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Organic pesticides not always ‘greener’ choice, U of Guelph study finds


July 6, 2010
By Dave Harrison


Topics

July 6, 2010 – Consumers shouldn't assume that because a
product is organic it's also environmentally friendly.

July 6, 2010 – Consumers shouldn't assume that because a
product is organic it's also environmentally friendly.

A new University of Guelph study reveals some organic
pesticides can have a higher environmental impact than conventional pesticides
because the organic product may require larger doses.

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This research was featured in last month in the Globe and Mail and on
the CBC website.

Environmental sciences professor Rebecca Hallett and PhD
candidate Christine Bahlai compared the effectiveness and environmental impact
of organic pesticides with those of conventional and novel reduced-risk
synthetic products on soybean crops.

“The consumer demand for organic products is increasing
partly because of a concern for the environment,” said Hallett. “But it’s too
simplistic to say that because it’s organic it’s better for the environment.
Organic growers are permitted to use pesticides that are of natural origin, and
in some cases, these organic pesticides can have higher environmental impacts
than synthetic pesticides, often because they have to be used in large doses.”

The study, which was published last month in the journal PloS
One
, involved testing six pesticides and comparing their environmental impact
and effectiveness in killing soybean aphids — the main pest of soybean crops
across North America.

The scientists examined four synthetic pesticides: two
conventional products commonly used by soybean farmers and two new reduced-risk
pesticides. They also examined a mineral oil-based organic pesticide that
smothers aphids and another product containing a fungus that infects and kills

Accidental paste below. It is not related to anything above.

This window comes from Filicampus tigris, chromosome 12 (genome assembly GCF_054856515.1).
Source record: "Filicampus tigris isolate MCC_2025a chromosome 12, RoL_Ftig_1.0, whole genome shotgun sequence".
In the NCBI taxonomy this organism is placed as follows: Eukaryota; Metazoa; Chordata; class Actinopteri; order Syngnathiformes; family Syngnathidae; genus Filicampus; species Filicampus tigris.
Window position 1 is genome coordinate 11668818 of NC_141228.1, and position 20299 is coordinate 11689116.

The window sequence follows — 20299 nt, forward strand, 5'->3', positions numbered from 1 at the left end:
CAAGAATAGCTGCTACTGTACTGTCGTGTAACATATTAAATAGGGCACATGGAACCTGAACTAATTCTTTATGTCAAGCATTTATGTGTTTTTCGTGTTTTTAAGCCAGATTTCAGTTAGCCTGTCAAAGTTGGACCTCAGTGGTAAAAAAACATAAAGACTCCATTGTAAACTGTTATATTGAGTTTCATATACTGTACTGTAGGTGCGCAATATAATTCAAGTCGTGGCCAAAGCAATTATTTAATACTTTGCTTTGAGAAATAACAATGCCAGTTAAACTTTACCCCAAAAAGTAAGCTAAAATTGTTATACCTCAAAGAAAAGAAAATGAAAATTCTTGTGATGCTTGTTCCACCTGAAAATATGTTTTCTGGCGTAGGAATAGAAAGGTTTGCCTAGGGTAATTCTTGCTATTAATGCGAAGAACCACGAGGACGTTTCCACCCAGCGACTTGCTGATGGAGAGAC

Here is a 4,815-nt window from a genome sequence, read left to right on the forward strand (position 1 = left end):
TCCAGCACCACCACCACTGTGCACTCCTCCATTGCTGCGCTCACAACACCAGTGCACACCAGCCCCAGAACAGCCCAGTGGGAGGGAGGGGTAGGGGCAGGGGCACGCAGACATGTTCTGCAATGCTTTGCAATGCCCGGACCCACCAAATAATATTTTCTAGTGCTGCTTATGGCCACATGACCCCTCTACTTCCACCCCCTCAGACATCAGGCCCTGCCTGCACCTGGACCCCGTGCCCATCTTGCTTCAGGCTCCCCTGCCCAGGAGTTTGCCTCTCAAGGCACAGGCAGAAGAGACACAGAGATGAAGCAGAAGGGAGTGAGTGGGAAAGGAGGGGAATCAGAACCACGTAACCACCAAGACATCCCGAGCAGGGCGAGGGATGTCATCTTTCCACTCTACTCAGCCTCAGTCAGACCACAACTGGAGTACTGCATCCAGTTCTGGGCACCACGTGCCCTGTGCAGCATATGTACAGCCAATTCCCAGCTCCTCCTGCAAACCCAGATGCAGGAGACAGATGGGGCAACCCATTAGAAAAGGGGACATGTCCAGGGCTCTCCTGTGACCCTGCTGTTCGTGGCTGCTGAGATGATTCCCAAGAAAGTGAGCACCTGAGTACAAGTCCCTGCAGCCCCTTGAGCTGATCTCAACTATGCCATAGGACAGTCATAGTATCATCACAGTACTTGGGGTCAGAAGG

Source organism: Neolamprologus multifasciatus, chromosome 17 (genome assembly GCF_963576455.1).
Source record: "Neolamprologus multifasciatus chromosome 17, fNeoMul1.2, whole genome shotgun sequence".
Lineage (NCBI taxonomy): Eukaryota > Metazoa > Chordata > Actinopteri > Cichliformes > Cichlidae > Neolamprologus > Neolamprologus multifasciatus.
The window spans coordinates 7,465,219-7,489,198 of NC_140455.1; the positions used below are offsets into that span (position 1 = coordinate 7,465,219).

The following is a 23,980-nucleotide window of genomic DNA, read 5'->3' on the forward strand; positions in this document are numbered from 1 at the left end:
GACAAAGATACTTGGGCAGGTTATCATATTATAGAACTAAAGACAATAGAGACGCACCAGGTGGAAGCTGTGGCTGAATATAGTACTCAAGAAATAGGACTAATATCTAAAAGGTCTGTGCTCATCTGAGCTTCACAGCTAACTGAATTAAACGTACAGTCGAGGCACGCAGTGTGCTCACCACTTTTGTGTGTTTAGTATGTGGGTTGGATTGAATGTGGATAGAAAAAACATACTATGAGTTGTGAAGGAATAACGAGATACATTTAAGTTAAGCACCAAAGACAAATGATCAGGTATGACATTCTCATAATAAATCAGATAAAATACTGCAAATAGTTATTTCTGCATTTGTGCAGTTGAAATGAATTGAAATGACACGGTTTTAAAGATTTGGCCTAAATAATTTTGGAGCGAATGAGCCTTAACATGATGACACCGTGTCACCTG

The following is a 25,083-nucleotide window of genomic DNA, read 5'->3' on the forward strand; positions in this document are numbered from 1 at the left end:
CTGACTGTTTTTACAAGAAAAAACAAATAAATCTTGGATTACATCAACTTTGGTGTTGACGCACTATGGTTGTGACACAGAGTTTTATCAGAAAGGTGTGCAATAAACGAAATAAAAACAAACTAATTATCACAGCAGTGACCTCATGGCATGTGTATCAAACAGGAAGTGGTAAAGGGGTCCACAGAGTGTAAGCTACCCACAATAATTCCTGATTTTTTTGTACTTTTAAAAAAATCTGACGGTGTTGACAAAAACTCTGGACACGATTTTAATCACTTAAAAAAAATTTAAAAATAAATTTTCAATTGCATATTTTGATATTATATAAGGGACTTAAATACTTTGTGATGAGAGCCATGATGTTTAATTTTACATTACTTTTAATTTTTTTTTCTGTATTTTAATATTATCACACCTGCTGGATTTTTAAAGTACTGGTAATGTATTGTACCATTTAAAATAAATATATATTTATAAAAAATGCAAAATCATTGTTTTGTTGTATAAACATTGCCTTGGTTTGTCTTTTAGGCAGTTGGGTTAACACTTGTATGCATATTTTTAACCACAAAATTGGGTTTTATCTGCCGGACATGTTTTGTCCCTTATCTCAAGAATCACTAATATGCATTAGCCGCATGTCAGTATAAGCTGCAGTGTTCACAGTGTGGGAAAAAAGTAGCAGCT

insects.

The two researchers used the environmental impact quotient,
a database indicating impact of active ingredients based on such factors as
leaching rate into soil, runoff, toxicity from skin exposure, consumer risk,
toxicity to birds and fish, and duration of the chemical in the soil and on the
plant.

They also conducted field tests on how well each pesticide
targeted aphids while leaving their predators — ladybugs and flower bugs —
unharmed.

“We found the mineral oil organic pesticide had the most
impact on the environment because it works by smothering the aphids and
therefore requires large amounts to be applied to the plants,” said Hallett.

Compared with the synthetic pesticides, the mineral
oil-based and fungal products were less effective because they also killed
ladybugs and flower bugs, which are important regulators of aphid population
and growth.

These predator insects reduce environmental impact because
they naturally protect the crop, reducing the amount of pesticides that are
needed, she added.

“Ultimately,
the organic products were much less effective than the novel and conventional
pesticides at killing the aphids, and they have a potentially higher
environmental impact. In terms of making pest-management decisions and trying
to do what is best for the environment, it’s important to look at every
compound and make a selection based on the environmental impact quotient rather
than if it’s simply natural or synthetic. It’s a simplification that just
doesn’t work when it comes to minimizing environmental impact.”


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